erasing clouds

Martin & Haynes, Freedman

review by dave heaton

I don’t know much about the Toronto-based lap steel player Myk Freedman. I haven’t heard him play. And I don’t know why Jean Martin and Justin Haynes are acting out Simon and Garfunkel’s Bookends cover for their album of music by Freedman, titled Freedman (though the one song the duo wrote is titled, I guess appropriately, “Bookends”).

What I do know is it’s a special album that at times might be mistaken for un-special, for its lack of drama. Sometimes it seems like they’re just messing around, or tuning even; and then the strange little melodies they’re playing will grab hold, firmly. Even when not that, the same minimalist mood that threatens to be overlooked proves to be captivating, bringing all of your attention to the sound of two simple instruments. As it states on the inside cover: “All you’ll hear on this recording is a ukulele ad a suitcase.” Remarkable.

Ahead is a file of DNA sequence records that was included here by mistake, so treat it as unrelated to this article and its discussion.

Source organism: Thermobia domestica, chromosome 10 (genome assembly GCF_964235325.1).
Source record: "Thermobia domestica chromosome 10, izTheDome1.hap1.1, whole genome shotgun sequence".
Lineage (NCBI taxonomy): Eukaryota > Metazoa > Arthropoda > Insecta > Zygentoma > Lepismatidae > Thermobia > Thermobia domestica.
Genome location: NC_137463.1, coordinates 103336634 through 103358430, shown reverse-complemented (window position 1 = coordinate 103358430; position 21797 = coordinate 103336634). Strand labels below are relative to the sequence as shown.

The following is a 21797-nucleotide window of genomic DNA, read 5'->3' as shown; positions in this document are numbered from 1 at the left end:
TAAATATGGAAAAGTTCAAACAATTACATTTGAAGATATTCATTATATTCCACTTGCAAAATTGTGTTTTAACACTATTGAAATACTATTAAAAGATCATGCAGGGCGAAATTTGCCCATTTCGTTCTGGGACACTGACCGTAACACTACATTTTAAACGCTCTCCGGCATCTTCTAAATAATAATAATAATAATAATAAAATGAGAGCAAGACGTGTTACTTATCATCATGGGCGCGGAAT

You may feel like you’re mostly hearing the ukulele. Haynes plays it nimbly and precisely, occasionally evoking, romantically, the great jazz guitarists of yore. But the suitcase is always there too, played as light percussion, adding an intimacy and also a distant strangeness.

This is music where sometimes the pleasures seem simple – melodies played on strings – yet you continually ask yourself, “what is going on here?” That’s true when the music get especially left-field, like on a backyard jam titled “October’s Bright Blue Abortion.” But also when it doesn’t, when the music is quiet and settled-down.


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